So now it’s your turn, NIP. I am passing along this small epistolary request to you. Who is it in your life that deserves a letter? The people who come to mind will undoubtedly be older than you and come from a generation that remembers and appreciates letters. To receive something like that unexpectedly in the mail would not only brighten his/her day, but give that person a treasured keepsake as well. And you don’t necessarily have to stop at just one letter. If there are several people with whom you need to communicate, take the time to pen notes to all of them. We never know how long these people will be in our lives, so don’t let this opportunity pass by you and your loved one. Think about how the person in question made a difference in your life and thank him or her for it. Your gratitude and love may even surprise someone who is in need of an emotional pick-me-up and make a larger impact than you can imagine. As I told my students on my whiteboard, I have no way of checking on them to see if they fulfilled my request—just as I have no idea of how many people may read this letter and not bother. But I urge anyone who is reading this now, take the time to tell someone not only how much you love that person but why you do. As unpredictable as life can be, you never know when this opportunity will have passed you by until it is too late. Please fulfill this request, NIP; perhaps that person will do it for someone else in turn.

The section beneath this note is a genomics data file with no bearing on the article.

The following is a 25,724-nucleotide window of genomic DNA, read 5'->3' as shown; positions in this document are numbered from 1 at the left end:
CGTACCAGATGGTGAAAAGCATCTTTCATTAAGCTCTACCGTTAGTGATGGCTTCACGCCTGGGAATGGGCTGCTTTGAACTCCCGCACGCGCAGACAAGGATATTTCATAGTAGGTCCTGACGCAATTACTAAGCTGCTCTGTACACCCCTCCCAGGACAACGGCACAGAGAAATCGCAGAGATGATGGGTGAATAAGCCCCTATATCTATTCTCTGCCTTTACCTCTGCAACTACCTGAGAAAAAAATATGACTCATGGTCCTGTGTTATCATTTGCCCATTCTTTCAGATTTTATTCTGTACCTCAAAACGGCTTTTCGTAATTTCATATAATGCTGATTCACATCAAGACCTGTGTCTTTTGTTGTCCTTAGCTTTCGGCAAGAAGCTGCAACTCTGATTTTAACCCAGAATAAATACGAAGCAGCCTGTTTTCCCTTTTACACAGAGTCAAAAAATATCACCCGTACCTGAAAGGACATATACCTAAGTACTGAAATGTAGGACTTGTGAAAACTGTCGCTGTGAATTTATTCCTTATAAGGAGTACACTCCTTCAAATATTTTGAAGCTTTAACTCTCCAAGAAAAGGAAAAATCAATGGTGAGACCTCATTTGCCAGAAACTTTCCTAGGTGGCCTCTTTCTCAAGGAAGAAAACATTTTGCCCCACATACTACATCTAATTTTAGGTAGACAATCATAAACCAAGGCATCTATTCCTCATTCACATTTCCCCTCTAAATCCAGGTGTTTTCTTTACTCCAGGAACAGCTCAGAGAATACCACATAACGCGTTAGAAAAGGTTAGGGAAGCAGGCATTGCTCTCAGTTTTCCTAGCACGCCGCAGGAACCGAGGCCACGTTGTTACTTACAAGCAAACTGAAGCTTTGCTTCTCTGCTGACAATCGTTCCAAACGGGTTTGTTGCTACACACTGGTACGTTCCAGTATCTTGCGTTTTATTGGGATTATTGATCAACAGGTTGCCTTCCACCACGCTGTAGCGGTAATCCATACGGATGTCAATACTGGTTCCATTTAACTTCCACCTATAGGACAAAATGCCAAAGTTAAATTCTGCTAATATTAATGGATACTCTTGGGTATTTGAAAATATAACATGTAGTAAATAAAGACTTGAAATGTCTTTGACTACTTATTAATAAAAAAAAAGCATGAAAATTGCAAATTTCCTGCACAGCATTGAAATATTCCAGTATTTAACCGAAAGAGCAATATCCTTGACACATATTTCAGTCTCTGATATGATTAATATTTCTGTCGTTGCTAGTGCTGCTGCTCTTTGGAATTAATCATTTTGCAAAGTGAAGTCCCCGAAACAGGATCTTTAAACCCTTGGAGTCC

Keep expressing your love, NIP…
P.S. – If any of the Ward family members read this, I would just like to thank each and every one of you for the opportunity you gave me this Friday. Mémère meant a great deal to us all, and I know we shall treasure her memory forever. As I told Mémère in a letter when Rose passed away, by keeping our memories alive in our hearts, the loved ones who pass on before us will forever remain alive and, in some sense, immortal.